While Wolf was unhappy with the engravings, Livingstone was not enthusiastic about Wolf's drawings. His illustration of 'The missionary's escape from the lion' drew particular dismay from Livingstone, who wrote to John Murray.
The lion encounter is absolutely abominable. I entreat you by all that's good to suppress it. Everyone who knows what a lion is will die laughing at it. It's the greatest bungle Wolf ever made. ... It really must hurt the book to make a lion look larger than a hippopotamus. I am quite distressed about it. (fn. 20)
David Livingstone was a demanding person who did not readily understand another's point of view, and the Whympers found him difficult to work with. When Livingstone received proofs of the illustrations from the printer, he covered them in notes and instructions to Josiah Whymper, demanding modifications and improvements (see illustration 2). The book, however, was immensely successful and made Livingstone a fortune in royalties. Other important books for which the Whympers engraved the illustrations during the period of the diary included editions of Aesop's Fables (for which Wolf and Tenniel drew the illustrations), Byron's Childe Harold's Pilgrimage, published by John Murray and Bunyan's Pilgrim's Progress, published by James Nisbet.
Wood engraving was well-paid work, when available, and the 1850s and 1860s were the heyday of wood engraved illustration. When still only 26, despite having spent his last seven summer holidays in the Alps, Edward could plan an expedition to northern Greenland that was to cost him £900, an extraordinary amount of disposable income for a young man to have earned himself. The usual charge for one engraving was six guineas, and the Whympers charged nearly the same again, if they had organized the transfer of the drawing onto the wood block, paying some of that to the artist. (fn. 21) John Murray's ledgers detail all the payments made for each book they published, and indicate the value of a skilled wood engraver: £330 for the illustrations to Hooker's Himalayan Journals (1854), £242 for David Livingstone's Missionary Travels (1857, the artist Wolf received £75), £157 for Aesop's Fables (1858; Tenniel was paid £57 for his illustrations).
Josiah Whymper studied watercolour painting with William Collingwood Smith, and in 1854 became a member of the NWCS. (fn. 22) The Times said of him,
Mr Whymper is one of the most facile and industrious workmen in the society, and his many drawings of Surrey Commons and high-banked lanes, crowned with park palings have an unmistakable look of outdoor truth, and a freshness that bespeaks many of them actual studies made on the spot. (fn. 23)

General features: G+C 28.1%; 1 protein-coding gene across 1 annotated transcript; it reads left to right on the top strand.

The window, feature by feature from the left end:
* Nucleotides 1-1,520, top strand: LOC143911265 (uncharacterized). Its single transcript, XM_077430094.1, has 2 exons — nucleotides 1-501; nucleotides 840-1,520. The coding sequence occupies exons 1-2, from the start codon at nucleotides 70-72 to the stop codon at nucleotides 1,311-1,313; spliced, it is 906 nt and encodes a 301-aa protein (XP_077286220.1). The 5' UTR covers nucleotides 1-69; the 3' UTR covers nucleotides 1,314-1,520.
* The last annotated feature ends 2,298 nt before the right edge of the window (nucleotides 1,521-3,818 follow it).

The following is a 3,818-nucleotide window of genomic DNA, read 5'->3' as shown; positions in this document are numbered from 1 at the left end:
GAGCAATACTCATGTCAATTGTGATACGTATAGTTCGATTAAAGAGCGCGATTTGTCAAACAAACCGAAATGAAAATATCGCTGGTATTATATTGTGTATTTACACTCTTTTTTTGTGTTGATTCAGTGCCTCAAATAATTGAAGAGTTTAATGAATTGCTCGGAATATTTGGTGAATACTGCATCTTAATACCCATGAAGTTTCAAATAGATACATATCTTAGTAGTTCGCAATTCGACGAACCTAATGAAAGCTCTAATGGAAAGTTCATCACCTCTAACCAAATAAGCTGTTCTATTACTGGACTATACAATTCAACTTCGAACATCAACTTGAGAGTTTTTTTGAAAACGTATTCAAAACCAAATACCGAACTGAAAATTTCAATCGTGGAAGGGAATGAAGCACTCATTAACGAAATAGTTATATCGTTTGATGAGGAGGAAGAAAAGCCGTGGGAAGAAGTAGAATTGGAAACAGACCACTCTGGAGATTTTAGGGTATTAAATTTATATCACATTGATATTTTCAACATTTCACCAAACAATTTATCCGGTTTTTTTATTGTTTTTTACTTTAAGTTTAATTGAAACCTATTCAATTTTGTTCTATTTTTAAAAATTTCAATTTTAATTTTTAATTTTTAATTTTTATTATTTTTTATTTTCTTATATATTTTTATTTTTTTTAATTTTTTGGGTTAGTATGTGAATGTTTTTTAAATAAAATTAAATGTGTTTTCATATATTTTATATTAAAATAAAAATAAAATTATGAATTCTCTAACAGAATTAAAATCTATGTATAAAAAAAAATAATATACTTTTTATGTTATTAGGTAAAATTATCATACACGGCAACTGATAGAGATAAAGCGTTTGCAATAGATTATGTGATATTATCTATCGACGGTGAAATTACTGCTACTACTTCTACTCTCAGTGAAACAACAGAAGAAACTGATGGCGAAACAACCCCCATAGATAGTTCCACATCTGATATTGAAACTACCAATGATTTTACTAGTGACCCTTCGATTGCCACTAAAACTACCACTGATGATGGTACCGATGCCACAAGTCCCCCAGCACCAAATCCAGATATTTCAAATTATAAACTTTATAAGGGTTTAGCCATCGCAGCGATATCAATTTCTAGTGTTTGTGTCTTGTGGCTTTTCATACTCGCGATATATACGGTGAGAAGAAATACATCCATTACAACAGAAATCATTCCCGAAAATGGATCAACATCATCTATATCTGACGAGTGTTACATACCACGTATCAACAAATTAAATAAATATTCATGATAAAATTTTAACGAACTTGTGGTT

Edward, however, complains in his diary of his father's painting distracting him from the money-earning business of wood engraving. The diary does, though, give a picture of Josiah Whymper's social world of London-based landscape painters, (usually aspiring to membership of the NWCS), who would turn their hand to whatever illustrating work might earn them some money – Harrison Weir, Percival Skelton, David McKewan, Samuel Read.
What was the teenage Whymper doing during his years of apprenticeship? The usual terms of engagement at Josiah Whymper's studio were that apprentices worked three days a week, with the remaining time theirs to earn their own money, hence Edward's frequent concern about using his time profitably. (fn. 24) Josiah Whymper encouraged his pupils to visit the public galleries, and acquaint themselves with the products of the established art world. At work Edward's principal task was transferring designs and drawings onto the whitened wood blocks, usually by tracing the original. Occasionally the Whympers would work from an original drawing, but just as often they would copy a sketch onto the wood block, or make a tracing of another engraving or photograph. Drawing onto a wood block for an engraving is quite a different skill to conventional sketching; the draughtsman has to know just what information the engraver needs, what lines and shading are required and what can be left to the engraver to supply. The drawing has to be precise, so that the engraver knows exactly what thickness of line to cut. The Dalziels complained of Dante Gabriel Rossetti's drawings, which 'made use of wash, pencil, coloured chalk, and pen and ink, producing a very nice effect' but were quite unsuited to being reduced to the black and white of printer's ink. (fn. 25) Rossetti, however, said of his work for Moxon's Tennyson, 'It is a thankless task. After a fortnight's work my block goes to the engraver, like Agag, delicately, and is hewn to pieces.' (fn. 26)